You can sometimes knock a person's ethnic background, find fault with his religious belief or question his children's manners without serious consequences. But don't ever mess with somebody's parking space unless you want all kinds of trouble.

Well, this is "all-Kinds-Of-Trouble-Week at the Parklawn Building, a leased federal facility in Rockville that always seems to have more than its share of unhappy tenants. Management at "Rockpile" (as HEW workers affectionately call it) is messing around with the parking there. And many of the employees are fighting mand.

The problem is as simple as the situation is complex. Parklawn has about 6,300 workers and 2,700 free parking spaces. Eight of 10 workers drive. You get the picture.

What management is doing is reallocating the parking spaces at Parklawn. The idea, officials say, is to give more slots to people, give early-bird workers a chance to park and eliminate "phantom" car pools. More on the latter later.

Employees says that the people in charge of parking are moving arbitrarily and in a dictatorial manner, making it tougher for working stiffs to qualify for and fit into one of those spaces, which would go for $60 a month downtown, if you could get one.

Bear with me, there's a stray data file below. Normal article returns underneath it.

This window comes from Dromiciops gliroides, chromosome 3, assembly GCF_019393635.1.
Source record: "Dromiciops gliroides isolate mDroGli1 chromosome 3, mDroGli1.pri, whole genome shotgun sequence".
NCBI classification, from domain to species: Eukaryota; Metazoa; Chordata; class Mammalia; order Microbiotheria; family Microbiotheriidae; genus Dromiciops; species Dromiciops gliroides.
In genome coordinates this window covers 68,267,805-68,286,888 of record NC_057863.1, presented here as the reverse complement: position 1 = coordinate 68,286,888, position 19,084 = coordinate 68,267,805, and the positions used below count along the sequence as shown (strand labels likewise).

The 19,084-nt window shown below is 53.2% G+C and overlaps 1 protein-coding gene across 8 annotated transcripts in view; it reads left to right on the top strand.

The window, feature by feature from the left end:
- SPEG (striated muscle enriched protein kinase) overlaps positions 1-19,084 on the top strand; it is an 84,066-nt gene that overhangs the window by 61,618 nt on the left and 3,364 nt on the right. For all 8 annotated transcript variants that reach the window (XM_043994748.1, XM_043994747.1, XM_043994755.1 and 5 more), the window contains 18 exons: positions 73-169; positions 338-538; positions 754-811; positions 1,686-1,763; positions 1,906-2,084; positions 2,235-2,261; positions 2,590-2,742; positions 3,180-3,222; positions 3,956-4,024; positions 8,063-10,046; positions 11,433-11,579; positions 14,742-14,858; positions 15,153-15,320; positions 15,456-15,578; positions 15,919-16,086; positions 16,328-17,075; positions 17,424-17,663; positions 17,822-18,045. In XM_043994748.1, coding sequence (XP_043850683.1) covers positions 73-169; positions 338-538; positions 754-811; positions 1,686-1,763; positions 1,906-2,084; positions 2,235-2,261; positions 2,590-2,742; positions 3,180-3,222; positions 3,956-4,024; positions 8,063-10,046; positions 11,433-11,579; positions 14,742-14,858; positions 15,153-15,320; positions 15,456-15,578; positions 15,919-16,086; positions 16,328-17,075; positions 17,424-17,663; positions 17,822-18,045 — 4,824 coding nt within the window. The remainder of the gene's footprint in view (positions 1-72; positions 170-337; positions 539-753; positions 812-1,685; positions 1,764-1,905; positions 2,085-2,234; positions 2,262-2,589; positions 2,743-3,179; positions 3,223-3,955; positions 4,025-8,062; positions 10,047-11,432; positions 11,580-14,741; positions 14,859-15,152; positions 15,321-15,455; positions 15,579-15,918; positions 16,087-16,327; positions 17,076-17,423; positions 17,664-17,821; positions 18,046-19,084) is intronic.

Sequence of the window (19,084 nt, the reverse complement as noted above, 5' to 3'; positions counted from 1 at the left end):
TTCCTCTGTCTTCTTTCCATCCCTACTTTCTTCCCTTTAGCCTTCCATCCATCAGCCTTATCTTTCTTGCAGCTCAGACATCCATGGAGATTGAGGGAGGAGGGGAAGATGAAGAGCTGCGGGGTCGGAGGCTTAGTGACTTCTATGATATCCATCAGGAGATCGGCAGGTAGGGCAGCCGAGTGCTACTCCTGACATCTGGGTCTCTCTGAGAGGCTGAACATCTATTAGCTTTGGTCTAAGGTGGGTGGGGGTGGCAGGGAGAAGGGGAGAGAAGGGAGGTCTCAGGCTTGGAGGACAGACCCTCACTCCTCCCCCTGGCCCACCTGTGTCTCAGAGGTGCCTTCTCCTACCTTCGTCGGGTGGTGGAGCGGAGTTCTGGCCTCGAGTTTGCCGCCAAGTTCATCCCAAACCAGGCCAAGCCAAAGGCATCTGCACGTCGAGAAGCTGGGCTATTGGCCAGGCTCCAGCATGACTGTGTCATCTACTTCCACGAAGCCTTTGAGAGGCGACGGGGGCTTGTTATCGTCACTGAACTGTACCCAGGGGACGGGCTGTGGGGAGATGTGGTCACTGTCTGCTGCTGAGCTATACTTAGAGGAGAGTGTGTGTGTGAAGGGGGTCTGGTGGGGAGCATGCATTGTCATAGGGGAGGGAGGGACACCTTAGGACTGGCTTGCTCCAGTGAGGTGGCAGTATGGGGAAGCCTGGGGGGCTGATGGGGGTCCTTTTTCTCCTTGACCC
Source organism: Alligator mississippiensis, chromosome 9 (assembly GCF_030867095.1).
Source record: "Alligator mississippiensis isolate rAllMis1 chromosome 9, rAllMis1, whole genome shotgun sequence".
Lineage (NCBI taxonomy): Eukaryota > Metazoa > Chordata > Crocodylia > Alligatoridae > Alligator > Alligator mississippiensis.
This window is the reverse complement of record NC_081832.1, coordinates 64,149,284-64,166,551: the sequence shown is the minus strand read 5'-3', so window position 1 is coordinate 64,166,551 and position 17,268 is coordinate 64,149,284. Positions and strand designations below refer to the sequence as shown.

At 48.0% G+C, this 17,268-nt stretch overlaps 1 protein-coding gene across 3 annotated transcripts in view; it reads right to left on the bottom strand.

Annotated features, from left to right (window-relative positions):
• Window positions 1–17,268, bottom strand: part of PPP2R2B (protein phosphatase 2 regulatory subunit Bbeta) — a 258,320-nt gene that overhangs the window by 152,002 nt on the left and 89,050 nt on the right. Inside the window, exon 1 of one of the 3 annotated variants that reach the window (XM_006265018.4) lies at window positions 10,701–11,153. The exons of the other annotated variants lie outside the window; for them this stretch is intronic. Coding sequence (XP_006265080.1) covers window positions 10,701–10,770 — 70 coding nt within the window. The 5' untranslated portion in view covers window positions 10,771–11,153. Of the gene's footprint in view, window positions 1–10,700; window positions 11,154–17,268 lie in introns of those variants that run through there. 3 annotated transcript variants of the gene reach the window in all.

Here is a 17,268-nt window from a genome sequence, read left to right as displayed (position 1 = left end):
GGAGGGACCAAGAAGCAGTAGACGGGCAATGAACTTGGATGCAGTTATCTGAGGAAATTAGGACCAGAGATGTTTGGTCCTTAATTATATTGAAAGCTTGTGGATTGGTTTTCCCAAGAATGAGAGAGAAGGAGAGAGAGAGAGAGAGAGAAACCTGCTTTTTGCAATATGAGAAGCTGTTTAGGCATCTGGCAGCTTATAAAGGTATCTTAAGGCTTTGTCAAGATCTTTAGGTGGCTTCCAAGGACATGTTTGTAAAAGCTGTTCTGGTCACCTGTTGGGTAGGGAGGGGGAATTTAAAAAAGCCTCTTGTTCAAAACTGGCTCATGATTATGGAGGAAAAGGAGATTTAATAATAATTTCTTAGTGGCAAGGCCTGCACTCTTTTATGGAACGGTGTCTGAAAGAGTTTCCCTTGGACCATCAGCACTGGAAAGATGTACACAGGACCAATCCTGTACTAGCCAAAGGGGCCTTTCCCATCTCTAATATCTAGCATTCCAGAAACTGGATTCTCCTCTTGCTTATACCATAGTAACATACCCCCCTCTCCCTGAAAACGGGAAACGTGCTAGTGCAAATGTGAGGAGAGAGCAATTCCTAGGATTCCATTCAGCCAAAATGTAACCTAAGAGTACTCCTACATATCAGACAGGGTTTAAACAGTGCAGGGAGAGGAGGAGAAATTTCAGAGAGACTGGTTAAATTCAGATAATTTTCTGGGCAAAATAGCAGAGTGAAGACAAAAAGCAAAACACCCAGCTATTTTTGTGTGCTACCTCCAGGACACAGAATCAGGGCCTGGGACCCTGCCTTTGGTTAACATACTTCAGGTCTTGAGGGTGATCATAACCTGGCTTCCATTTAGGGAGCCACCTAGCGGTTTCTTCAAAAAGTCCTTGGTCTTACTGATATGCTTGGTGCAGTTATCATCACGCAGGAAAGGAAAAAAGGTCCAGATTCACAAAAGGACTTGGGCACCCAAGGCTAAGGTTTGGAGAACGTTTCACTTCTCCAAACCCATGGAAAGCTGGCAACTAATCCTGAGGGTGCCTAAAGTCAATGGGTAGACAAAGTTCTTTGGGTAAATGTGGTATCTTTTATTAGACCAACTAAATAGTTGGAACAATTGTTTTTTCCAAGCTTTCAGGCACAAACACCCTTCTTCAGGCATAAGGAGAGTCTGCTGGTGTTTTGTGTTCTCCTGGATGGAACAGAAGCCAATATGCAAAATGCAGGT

Parking cars at Parklawn say the redistribution is necessary because some people who have reserved spaces for car pools don't use them, and some people who have reserved spaces for car pools don't have car pools. An official at Parklawn said spot checks show that anywhere from 100 to 150 spaces are vacant each day in the area formerly reserved for three-person car pools. "Something," an official said yesterday, "is wrong."

One of the things that is wrong, federal officials say, is that a lot of employees have been running phantom car pools. That is defined as a vehicle, a driver, and maybe one passenger, plus two or three dummies or non-persons.

To qualify for a reserved space in the past. HEW officials said, some driver have forged the signatures of other workers to make them "car pool" members. Some people are so desperate for a reserved parking stickers, they say, that drivers have used the names of dead workers as riders, or invented people and addresses to make it look as though they are hauling more passengers than they really are. You wouldn't believe the things some people will do for a parking space, officials say.

Administrative brass say the new regulations make sense, and were approved by top managers of the five HEW agencies in the building. Some employees say it was done in the dead of the night by officials who have carefully preserved their big chunk of the 860 indoor slots.

They say HEW has changed the rules so that nonfederal workers in support jobs at Parklawn no longer count as "bodies" where car pools are concerned.

Employee groups believe that HEW management is using the phantom car pool issue hereby as an excuse. They are demanding a meeting between drivers and management to see if a more equitable situation can't be worked out. Only the 80 or so people who can and do ride bikes to work seem to be unruffled by the parking space war, which will get worse, both sides predict, before it gets better.